HIV/AIDS in the United Kingdom

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HIV & AIDS Diagnoses and Deaths by Year in the UK

In 2013, the prevalence of HIV in the United Kingdom was estimated at 107,800.[1] An estimated 6000 people were newly diagnosed during 2013.There has been a decrease in diagnoses amongst heterosexual men and women, largely due to trends in migration from high prevalence countries. Trends in diagnoses among men who have sex with men remain constant.

An estimated 26,000 people living with HIV were unaware of their infection in 2013 (24%). Almost half (42%) of all people living with HIV in the UK are diagnosed late, meaning they have usually been living with the virus for over four years.[2] This can have a devastating effect on their long-term health and mean they have an 11-fold chance of dying in the first year after diagnosis. This has improved since 2012 when 47% of people were undiagnosed.

The two groups most affected by HIV in the UK remain gay and bisexual men and black African heterosexuals – three-quarters of people diagnosed with HIV in 2013 were among these two groups. MSM (Men who have Sex with Men) are the group most affected by HIV, with 1 in 17 living with the condition.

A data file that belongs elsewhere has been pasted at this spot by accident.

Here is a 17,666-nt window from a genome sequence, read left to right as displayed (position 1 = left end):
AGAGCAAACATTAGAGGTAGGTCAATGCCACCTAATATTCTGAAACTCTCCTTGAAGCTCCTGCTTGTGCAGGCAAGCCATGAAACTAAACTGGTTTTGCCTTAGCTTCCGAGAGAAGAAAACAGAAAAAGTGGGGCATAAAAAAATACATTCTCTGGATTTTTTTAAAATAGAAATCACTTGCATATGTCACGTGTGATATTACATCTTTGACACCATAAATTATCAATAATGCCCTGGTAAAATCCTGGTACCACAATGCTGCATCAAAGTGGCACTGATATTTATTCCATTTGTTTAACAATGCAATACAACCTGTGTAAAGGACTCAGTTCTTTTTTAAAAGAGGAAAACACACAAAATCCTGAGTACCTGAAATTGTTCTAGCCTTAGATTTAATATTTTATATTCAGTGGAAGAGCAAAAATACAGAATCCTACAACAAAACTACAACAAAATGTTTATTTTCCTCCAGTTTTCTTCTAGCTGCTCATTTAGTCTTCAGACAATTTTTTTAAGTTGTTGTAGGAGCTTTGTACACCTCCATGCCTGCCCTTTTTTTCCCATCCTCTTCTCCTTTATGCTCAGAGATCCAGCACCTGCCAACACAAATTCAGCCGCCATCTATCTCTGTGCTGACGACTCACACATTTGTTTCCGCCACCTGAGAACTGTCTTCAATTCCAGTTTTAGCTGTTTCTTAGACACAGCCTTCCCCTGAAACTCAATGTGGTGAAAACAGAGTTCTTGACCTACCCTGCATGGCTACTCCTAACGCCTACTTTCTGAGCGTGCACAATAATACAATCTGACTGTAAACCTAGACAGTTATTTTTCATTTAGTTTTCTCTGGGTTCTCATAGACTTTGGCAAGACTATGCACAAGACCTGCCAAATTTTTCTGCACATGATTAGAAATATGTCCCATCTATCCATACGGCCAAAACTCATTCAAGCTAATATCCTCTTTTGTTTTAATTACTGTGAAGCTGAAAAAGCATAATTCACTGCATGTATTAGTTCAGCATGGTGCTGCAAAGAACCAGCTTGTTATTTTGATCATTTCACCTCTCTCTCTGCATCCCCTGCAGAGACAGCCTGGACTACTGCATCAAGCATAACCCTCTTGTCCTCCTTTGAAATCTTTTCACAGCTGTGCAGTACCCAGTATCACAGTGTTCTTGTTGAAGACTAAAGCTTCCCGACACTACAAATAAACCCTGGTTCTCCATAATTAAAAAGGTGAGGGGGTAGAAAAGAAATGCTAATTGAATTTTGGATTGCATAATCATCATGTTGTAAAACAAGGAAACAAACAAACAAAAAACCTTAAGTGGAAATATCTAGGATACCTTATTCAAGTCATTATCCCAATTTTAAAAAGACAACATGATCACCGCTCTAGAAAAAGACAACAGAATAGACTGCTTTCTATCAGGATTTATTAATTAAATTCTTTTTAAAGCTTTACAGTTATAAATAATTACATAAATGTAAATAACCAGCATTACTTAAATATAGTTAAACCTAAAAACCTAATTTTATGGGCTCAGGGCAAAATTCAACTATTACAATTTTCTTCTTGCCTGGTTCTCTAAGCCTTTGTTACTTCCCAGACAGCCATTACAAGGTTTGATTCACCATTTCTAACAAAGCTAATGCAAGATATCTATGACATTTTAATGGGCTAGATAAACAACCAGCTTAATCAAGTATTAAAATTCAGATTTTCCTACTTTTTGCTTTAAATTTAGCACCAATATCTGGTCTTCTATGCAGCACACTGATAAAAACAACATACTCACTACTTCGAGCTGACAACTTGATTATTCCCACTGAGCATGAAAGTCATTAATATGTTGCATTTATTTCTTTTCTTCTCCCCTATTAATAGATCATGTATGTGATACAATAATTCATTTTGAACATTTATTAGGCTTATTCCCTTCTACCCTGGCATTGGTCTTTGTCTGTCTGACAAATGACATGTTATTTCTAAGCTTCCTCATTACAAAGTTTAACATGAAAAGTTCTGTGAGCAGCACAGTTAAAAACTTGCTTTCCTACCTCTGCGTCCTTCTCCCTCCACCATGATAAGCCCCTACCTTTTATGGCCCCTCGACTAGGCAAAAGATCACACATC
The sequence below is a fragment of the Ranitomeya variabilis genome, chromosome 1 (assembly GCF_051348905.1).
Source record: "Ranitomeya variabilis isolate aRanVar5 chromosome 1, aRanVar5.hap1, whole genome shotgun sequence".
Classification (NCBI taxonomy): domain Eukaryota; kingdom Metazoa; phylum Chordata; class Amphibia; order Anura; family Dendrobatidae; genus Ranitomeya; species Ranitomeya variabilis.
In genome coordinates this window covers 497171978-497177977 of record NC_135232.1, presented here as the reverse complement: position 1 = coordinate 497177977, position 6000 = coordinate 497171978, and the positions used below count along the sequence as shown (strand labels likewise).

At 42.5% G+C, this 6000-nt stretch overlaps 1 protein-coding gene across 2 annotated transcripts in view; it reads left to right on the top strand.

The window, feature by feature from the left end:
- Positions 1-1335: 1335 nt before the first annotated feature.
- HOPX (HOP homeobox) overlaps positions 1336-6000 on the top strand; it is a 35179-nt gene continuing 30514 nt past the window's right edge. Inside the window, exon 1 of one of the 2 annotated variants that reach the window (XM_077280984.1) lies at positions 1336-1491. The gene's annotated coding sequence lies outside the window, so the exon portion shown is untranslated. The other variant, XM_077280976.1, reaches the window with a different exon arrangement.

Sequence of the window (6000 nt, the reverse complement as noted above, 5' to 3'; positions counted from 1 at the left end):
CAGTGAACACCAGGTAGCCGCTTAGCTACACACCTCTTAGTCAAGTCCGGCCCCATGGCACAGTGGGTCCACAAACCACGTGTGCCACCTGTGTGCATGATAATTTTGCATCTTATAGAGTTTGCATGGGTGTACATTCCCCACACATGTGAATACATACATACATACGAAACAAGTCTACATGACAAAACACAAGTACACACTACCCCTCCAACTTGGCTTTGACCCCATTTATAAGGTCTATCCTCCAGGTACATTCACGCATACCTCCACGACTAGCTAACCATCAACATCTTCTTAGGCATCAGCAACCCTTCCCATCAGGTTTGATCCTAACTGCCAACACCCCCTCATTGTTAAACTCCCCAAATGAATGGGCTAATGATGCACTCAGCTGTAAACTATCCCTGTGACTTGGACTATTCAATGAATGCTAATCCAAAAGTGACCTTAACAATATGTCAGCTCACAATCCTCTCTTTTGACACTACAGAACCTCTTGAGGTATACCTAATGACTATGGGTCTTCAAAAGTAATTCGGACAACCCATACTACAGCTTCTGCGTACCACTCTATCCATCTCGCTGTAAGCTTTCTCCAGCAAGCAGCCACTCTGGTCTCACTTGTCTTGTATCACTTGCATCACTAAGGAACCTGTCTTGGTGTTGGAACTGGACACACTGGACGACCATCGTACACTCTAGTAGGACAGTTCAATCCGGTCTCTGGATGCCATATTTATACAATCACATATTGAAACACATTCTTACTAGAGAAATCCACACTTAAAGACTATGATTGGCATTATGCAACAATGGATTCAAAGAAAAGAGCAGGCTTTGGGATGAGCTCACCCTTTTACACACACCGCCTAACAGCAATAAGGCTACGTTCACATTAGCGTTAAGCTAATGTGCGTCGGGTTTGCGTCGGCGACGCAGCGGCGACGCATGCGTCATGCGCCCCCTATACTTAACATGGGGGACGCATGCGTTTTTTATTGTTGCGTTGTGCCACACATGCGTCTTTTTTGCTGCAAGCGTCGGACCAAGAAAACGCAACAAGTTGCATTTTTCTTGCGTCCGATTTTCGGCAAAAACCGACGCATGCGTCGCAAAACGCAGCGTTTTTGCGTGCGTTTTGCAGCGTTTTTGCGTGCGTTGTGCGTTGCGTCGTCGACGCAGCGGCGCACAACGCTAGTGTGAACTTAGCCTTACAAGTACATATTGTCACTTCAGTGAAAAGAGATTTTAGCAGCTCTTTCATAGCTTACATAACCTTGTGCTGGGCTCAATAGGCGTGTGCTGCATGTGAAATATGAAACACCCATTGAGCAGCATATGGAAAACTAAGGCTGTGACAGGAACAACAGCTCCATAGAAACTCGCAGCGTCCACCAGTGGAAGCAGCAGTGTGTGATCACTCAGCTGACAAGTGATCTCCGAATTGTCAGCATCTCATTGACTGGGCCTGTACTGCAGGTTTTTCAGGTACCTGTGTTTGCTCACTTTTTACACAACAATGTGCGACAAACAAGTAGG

In 2013, less than 1% of people living with a diagnosed HIV infection in the UK died (cause of death is uncertain and may not be HIV-related). This is about the same as for the UK population as a whole. People newly diagnosed with HIV today can expect to have a normal life expectancy if they are diagnosed on time and on effective treatment.

In 2013, one in four adults seen for HIV care were 50 years of age or older. This is partly due to improvements to life expectancy for people living with HIV as well as increasing numbers of people acquiring HIV later in life.

Awareness campaigns[edit]

In 1987 the British Government launched "AIDS: Don't Die of Ignorance", a major public information campaign. A leaflet about AIDS was delivered to every household in the UK, which warned that it is impossible to tell who is infected with the virus.[3]

The National AIDS Trust launched a campaign challenging HIV stigma in March 2003.[4] In April 2013 HIV Prevention England started a two-year campaign funded by the Department of Health communicating messages about HIV testing and condoms to Africans and MSM.

See also[edit]